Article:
Join us for a panel discussion about the legacy of Rainbow Sign. While it lasted, Rainbow Sign was Berkeley’s Black Cultural Arts center, a place where artists and activists converged to form a vibrant community invested in honoring the past and building faith in the future. Rainbow Sign (1971-1977) hosted talks by James Baldwin, concerts by Nina Simone, exhibits of world-class Black Art, and civic meetings with everyone from the Black Panthers to Warren Widener, Berkeley’s first Black mayor. The center served as an inspiration to Vice-President Elect Kamala Harris who called her family's visits "a citizen's upbringing." Our discussion will feature stories and archival images and a Q&A will follow.
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Halifu Osumare is Professor Emerita of African American Studies at UC Davis. A protégé of Katharine Dunham, Osumare has been a scholar of Black popular culture, an arts administrator, dance educator and choreographer for over forty years. Osumare taught African dance at Rainbow Sign and selected it as the venue for the premiere of her choreo-play Four Women in 1973, which featured Ntozake Shange’s stage debut.
Eugene Redmond is the poet laureate of East St. Louis, Illinois and an Emeritus Professor of English at Southern Illinois University Edwardsville (SIUE). From 1970 to 1985 he taught as poet-in-residence at CSU Sacramento and was a key presence in the literary salon at Rainbow Sign alongside such figures as Maya Angelou, Joyce Carol Thomas, Sarah Webster Fabio and Jayne Cortez.
Dezie Woods-Jones is president of Black Women Organized For Political Action (BWOPA), a group she co-founded in 1968 and which headquartered at Rainbow Sign. Over 50+ years, BWOPA has helped elect the likes of Barbara Lee, Maxine Waters and Kamala Harris. A lifelong activist and campaign strategist, Woods-Jones is also CEO and president of the Training Institute for Leadership and Enrichment (TILE), an Oakland-based nonprofit focused on empowering African American women in leadership.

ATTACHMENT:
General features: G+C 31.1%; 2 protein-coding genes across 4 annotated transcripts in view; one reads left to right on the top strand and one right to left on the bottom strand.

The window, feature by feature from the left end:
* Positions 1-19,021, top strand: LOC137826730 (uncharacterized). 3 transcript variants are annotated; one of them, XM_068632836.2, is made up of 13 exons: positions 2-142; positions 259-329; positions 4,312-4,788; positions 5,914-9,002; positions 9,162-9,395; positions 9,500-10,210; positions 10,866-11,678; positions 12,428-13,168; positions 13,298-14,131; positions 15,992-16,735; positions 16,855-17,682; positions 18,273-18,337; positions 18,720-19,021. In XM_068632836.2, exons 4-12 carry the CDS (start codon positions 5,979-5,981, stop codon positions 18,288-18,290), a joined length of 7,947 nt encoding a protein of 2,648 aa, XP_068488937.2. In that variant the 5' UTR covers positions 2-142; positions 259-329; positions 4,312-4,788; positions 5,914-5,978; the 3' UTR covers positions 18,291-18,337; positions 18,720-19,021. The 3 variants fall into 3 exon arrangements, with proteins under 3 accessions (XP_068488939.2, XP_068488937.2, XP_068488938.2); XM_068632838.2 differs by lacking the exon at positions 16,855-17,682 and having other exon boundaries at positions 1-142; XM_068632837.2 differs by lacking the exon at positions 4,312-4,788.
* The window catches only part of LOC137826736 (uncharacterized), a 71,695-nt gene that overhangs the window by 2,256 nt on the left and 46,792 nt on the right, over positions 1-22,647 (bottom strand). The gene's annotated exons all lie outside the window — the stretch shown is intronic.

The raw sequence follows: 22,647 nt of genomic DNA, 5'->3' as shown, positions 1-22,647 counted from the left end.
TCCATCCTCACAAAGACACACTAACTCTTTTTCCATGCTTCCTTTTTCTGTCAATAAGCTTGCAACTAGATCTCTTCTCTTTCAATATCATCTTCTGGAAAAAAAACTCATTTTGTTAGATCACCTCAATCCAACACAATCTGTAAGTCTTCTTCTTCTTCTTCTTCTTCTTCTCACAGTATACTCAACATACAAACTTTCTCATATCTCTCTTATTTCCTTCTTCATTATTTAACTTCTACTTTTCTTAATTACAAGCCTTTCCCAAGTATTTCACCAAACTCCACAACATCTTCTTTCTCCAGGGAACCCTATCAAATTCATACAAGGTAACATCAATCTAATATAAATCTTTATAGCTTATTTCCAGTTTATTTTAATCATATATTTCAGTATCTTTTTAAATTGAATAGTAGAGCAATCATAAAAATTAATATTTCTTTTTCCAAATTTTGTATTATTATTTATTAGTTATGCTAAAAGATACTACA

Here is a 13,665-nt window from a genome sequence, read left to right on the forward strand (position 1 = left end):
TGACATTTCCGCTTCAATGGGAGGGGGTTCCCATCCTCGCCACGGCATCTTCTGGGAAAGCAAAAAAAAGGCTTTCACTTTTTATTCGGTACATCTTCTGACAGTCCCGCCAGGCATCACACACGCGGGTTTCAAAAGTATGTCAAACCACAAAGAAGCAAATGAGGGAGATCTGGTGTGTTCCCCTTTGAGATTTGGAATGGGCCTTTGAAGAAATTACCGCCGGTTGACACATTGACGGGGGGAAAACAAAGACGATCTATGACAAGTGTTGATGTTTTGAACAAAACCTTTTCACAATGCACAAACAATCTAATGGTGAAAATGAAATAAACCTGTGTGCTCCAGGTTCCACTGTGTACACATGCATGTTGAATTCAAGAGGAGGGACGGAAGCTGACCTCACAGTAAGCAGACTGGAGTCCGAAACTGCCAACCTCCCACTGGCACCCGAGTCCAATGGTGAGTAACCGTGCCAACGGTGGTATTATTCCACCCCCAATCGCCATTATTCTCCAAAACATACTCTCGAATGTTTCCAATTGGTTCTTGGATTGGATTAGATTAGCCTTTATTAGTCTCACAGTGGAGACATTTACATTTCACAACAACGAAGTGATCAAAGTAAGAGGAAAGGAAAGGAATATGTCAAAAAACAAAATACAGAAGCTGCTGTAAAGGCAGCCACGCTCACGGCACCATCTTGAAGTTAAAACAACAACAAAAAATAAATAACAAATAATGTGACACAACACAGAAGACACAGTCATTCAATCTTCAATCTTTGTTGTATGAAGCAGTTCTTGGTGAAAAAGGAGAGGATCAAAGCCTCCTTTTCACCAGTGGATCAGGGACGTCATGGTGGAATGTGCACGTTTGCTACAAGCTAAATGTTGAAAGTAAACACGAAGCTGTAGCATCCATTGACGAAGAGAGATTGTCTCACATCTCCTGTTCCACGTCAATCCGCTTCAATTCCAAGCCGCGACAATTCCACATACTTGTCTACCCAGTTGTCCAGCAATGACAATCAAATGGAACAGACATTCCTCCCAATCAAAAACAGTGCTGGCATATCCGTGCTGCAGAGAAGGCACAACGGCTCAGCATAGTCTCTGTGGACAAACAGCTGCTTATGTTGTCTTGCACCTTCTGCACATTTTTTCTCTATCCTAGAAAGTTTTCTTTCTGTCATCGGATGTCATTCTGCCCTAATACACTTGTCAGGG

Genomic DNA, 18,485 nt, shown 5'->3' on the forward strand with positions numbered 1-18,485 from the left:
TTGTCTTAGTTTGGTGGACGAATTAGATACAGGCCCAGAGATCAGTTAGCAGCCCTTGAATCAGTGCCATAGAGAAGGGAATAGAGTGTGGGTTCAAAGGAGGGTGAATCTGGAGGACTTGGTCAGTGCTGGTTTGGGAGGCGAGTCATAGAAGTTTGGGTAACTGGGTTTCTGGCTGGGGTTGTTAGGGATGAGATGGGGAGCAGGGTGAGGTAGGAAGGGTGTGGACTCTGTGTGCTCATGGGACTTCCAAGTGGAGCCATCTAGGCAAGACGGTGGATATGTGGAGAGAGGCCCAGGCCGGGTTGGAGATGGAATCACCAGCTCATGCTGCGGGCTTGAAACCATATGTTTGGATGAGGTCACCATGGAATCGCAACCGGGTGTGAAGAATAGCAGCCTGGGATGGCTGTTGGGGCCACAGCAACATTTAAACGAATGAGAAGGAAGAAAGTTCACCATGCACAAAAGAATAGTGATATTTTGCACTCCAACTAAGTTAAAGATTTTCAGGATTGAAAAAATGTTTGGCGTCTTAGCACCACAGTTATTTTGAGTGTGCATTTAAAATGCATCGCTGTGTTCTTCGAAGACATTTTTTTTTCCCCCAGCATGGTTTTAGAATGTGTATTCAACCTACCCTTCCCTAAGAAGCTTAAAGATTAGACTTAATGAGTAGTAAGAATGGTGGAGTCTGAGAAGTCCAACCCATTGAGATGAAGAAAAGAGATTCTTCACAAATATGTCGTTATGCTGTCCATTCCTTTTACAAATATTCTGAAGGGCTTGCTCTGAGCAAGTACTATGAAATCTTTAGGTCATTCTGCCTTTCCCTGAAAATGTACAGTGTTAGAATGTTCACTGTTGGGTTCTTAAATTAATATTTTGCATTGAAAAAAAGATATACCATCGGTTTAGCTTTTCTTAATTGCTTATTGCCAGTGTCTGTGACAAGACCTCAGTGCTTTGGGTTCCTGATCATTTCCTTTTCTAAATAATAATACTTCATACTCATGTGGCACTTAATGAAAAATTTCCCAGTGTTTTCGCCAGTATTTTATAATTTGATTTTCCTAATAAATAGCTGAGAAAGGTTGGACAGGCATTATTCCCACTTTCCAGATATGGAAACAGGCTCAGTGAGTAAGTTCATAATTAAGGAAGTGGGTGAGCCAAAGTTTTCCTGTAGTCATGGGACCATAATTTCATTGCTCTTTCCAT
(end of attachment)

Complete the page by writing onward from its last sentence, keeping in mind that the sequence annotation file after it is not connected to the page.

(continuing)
Moderator Tessa Rissacher studies Rainbow Sign. Her research began at UC Berkeley where she helped to create the Rainbow Sign digital history project and wrote two honors theses about the center. Since graduation in 2019, she has continued to help the story of Rainbow Sign reach audiences through museums, audio, and print journalism.
The Rainbow Sign digital history project is a curated and annotated archive of ephemera about Rainbow Sign and its founder and impresario Mary Ann Pollar. It belongs to The Berkeley Revolution, an immersive website highlighting the transformation of the East Bay through the late 1960s and 1970s. Created by professor Scott Saul, the site features seventeen projects, spanning topics such as the ecology movement, the disability rights movement and the Black Panthers’ Oakland Community School. These projects use original research to tell untold stories and serve both as final theses for American Studies students and as public educational resources.
This program is part of the Tarea Hall Pittman Social Justice Series. This series honors the legacy of Ms. Pittman’s social justice activism that positively affected the lives of people in California. Programming topics and formats are diverse but the goal of each event is to bring awareness and promote discussions related to human rights, social privilege, and equal opportunity.
Thank you to the Berkeley Public Library Foundation and the Friends of the Berkeley Public Library for their support of this event.